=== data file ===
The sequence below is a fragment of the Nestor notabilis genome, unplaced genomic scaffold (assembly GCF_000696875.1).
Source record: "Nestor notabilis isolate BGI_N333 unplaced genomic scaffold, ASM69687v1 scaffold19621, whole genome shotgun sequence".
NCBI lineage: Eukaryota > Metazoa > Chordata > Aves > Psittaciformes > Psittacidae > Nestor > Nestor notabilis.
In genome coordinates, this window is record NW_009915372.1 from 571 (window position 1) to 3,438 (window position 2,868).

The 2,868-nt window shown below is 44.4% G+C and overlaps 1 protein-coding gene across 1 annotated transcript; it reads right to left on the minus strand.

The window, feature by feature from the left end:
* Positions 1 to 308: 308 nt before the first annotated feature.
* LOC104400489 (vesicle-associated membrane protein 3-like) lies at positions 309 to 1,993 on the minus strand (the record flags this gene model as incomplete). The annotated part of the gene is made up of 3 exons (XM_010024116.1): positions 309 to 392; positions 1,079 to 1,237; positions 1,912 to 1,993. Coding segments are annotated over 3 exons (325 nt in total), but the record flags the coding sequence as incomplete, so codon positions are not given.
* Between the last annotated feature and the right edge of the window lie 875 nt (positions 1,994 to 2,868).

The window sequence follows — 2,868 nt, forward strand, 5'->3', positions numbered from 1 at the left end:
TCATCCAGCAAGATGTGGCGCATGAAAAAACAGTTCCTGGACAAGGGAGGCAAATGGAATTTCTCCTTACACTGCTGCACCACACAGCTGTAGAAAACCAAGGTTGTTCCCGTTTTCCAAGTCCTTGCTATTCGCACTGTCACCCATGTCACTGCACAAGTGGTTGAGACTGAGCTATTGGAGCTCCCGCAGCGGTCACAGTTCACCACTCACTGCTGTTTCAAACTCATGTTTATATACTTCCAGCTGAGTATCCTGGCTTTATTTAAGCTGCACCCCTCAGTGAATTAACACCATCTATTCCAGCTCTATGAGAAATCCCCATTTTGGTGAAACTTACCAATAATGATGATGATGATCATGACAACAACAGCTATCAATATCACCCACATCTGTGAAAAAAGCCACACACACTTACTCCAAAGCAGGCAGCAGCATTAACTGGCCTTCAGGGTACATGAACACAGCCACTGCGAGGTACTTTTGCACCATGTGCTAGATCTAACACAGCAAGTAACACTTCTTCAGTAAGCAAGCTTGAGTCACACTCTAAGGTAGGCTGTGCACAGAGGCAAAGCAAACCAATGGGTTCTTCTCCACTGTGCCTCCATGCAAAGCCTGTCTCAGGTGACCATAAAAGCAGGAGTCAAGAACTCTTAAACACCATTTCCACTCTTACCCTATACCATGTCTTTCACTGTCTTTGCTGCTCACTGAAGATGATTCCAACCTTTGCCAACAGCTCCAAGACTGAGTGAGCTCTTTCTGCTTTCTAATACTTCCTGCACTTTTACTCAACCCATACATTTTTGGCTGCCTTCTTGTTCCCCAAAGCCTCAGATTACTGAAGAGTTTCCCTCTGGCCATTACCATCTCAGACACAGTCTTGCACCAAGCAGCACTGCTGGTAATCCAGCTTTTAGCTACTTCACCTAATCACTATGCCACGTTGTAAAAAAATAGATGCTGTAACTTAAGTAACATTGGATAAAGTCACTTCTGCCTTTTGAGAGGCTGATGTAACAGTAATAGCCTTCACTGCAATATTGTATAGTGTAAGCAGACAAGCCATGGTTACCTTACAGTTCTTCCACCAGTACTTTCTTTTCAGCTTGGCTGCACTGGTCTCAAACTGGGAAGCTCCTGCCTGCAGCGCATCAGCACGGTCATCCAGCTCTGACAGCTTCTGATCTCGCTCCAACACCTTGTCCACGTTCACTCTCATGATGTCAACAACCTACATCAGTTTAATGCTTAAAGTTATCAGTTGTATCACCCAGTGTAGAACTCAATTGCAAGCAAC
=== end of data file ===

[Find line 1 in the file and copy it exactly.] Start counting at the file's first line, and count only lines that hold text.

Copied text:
The sequence below is a fragment of the Nestor notabilis genome, unplaced genomic scaffold (assembly GCF_000696875.1).